Jim Lee. With a keen interest in the gray zone that divides abstract painting from sculpture, Jim Lee creates works that cannot be pigeonholed. "Lurch" and "Untitled, Holy Mess" prove Lee's boundless fantasy while documenting his serious dedication to detail. Despite their elaborate construction, the works appear as playful, implying a strong sense of humor. Whereas ?Untitled, Holy Mess" surprises the viewer with an unexpected wooden skeleton that penetrates the actual wall of the exhibition space, "Lurch" appears as animated canvas, which evocative of a living creature, takes a rather coquettish pose: with its "hips" twisted as if to move forward, this rebel attempts to separate itself from the wall. In addition to its motional description, the title "Lurch" further pays homage to a figure of the "The Addams Family" sitcom. Just as the oversized butler of this eccentric family, a charming Frankenstein look-alike, "Lurch" is equally clumsy and able - a clutz and genius mélange. Jim Lee lives and works in Brooklyn, New York. He has exhibited extensively in the New York vicinity, including at CRG gallery, Mixed Greens, Barbara Mathes Gallery, Wooster Arts Space, and Morsel, all New York, as well as in Philadelphia, Boston, New Jersey, and Delaware. This is his first exhibition in Berlin.

Bryan Osburn. Complex color patterns and hard edge forms weave through the textures of Bryan Osburn's "Peacock in the Parlor" aloof like smoke and initiate a strong dialogue between all elements. Meanwhile, curvilinear paths bridge the defining parcels and function as physical connection - the confusing, yet functional crossroads of a metropolis. The position of the viewer remains indistinct, yet global infrastructures captured from an aerial view or cartography might come to mind. While the eye travels Osburn's compositions, it becomes clear that the solution to the riddles continuously recedes into unknown distances: the further one submits oneself to these addictive labyrinths of mystifying forms and abstract patterns, the deeper one sinks into Osburn's world. The light at the end of the tunnel disappears. Inspired by Surrealism, in particular the work of Max Ernst, as well as by 1950s design, Osburn embraces the creative process by seeking guidance in the unconscious, instinct and improvisation. Bit by bit, the mosaic of visual thoughts is transformed into a heavily layered tapestry, which has reached completion when a formal balance is able to unite all the separate association. Bryan Osburn lives and works in Brooklyn, New York. He received his Masters of Fine Arts degree from Pratt Institute, Brooklyn. He recently exhibited his works at Bauverein, Hamburg, Marlborough Gallery Chelsea, Nora Haime Gallery, New York, and O·H+T Gallery in Boston, MA. This is his first exhibition in Berlin.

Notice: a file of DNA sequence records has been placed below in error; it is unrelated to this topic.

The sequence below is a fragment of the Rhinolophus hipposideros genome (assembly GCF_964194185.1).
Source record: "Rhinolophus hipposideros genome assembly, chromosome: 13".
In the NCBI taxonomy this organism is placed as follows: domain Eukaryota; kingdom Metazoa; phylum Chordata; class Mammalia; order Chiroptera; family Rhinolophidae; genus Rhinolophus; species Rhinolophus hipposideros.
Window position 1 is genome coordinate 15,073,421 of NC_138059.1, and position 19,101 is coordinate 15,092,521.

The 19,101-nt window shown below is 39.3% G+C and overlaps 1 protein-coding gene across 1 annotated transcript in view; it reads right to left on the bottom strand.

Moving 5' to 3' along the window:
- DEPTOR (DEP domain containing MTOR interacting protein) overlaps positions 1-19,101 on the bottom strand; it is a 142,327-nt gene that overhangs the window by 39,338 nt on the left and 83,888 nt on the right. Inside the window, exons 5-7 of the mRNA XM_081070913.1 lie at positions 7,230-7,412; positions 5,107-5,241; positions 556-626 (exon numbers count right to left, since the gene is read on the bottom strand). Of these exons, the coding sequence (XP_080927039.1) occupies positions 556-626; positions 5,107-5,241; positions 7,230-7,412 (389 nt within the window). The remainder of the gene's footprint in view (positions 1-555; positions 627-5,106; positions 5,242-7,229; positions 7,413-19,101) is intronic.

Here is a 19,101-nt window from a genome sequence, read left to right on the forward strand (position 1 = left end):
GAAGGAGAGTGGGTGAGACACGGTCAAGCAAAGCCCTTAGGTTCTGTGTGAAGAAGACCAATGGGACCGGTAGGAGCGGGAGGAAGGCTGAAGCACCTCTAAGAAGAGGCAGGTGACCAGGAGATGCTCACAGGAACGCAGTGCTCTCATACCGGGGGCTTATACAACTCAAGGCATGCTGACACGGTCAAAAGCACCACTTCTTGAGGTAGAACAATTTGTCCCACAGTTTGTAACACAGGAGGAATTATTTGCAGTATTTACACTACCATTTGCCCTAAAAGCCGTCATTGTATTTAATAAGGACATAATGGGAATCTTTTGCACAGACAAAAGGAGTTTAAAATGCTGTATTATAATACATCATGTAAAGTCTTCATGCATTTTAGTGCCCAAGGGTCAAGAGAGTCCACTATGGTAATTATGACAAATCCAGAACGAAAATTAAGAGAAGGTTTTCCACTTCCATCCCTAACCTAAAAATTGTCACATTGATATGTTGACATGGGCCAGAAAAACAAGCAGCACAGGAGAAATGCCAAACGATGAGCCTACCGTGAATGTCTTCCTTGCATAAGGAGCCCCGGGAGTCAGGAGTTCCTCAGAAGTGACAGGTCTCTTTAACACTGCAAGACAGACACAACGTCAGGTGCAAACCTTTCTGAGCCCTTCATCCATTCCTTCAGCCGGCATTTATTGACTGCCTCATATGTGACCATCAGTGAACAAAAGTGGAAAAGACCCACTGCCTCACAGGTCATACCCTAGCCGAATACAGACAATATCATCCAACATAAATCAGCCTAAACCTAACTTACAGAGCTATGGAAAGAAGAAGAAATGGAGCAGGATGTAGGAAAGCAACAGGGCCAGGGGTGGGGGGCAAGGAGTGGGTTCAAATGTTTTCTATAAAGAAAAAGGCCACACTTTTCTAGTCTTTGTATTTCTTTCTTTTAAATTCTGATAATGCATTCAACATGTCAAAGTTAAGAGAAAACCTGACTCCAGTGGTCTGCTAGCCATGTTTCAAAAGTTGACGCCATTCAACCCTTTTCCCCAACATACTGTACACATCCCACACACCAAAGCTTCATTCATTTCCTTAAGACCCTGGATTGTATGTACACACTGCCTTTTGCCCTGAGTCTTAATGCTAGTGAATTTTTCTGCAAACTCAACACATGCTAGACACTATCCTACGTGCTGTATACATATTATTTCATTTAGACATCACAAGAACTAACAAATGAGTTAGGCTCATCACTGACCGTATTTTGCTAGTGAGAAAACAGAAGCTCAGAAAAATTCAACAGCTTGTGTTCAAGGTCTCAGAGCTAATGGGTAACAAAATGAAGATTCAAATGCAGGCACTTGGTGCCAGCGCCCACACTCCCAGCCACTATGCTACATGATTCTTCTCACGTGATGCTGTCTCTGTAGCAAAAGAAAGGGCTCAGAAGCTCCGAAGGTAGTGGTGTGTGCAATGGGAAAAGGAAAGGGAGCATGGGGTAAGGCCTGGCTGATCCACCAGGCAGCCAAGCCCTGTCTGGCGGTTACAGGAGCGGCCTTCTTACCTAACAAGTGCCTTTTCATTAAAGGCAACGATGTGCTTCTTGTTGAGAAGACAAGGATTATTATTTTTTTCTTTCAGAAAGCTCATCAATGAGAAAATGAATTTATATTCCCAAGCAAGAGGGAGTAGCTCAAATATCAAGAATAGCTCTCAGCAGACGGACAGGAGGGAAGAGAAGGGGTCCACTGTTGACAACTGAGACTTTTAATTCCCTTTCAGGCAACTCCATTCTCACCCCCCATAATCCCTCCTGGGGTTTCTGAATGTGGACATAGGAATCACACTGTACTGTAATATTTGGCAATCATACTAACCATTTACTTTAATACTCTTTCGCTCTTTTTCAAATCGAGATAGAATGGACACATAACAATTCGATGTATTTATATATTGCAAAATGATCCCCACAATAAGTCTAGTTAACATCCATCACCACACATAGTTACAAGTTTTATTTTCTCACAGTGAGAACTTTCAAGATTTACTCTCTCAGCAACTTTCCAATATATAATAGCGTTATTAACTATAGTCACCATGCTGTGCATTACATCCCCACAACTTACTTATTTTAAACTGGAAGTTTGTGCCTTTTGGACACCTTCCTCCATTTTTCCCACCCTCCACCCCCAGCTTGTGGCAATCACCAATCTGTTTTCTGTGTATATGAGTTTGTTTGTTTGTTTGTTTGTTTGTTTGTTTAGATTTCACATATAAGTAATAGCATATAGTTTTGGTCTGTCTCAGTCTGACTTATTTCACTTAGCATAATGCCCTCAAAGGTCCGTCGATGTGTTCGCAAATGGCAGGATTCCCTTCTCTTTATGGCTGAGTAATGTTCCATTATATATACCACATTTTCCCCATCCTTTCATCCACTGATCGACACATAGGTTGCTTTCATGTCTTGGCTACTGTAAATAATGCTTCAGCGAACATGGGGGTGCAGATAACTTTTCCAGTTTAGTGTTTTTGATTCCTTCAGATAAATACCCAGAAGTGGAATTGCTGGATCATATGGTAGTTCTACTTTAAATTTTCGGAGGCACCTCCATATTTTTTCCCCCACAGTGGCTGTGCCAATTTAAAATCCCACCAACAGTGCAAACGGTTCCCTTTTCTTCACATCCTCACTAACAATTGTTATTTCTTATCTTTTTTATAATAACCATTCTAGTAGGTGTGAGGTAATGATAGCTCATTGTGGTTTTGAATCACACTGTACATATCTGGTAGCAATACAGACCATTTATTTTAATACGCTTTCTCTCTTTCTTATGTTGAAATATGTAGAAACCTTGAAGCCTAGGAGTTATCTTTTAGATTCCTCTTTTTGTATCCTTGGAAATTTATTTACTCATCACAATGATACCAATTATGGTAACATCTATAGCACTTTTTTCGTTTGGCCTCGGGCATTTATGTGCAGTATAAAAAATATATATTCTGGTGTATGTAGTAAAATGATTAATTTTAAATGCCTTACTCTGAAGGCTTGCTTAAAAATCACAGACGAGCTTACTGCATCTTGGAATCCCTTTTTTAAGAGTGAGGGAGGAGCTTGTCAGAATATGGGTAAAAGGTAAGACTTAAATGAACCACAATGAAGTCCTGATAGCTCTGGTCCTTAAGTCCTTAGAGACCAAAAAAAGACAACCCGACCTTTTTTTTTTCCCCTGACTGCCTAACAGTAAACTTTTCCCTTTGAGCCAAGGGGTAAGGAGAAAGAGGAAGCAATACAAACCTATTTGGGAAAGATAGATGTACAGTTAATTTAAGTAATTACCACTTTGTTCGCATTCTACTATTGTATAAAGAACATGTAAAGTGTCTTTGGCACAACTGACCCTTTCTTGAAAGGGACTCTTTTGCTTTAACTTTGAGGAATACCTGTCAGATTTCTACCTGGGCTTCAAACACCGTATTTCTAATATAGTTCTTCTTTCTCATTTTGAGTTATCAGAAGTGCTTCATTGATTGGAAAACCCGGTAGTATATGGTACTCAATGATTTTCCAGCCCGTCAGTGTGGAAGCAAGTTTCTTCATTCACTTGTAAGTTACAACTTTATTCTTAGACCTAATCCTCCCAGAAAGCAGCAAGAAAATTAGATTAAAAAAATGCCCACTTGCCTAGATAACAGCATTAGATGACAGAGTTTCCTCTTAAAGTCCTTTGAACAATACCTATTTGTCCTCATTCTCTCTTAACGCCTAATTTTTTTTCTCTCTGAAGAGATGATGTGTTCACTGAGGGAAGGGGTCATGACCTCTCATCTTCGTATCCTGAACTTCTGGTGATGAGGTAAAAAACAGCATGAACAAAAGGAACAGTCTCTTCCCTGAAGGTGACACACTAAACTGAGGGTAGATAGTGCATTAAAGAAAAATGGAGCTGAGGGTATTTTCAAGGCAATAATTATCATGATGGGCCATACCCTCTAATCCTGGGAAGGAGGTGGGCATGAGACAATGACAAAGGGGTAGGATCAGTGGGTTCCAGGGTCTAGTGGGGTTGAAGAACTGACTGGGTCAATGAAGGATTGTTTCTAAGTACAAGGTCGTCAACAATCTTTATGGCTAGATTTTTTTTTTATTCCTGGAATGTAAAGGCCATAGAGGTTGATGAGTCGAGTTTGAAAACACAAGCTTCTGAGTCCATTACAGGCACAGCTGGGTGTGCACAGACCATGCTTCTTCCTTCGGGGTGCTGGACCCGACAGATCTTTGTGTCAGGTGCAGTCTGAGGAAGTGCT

Stephanie Buhmann. In 2002 Stephanie Buhmann received her Masters in the History of Art, Architecture and Design from Pratt Institute, Brooklyn, with special honors. Since 2001 she has curated various independent projects, including New York Art Independent 01 - 03, a series of exhibitions in the vicinity of Hamburg, Germany, as well as Under the Influence, a collaborative project with Simone Joseph held at Barbara Mathes Gallery, New York. Her art critical reviews and essays have been published by The Brooklyn Rail, Art on Paper, and, to name a few.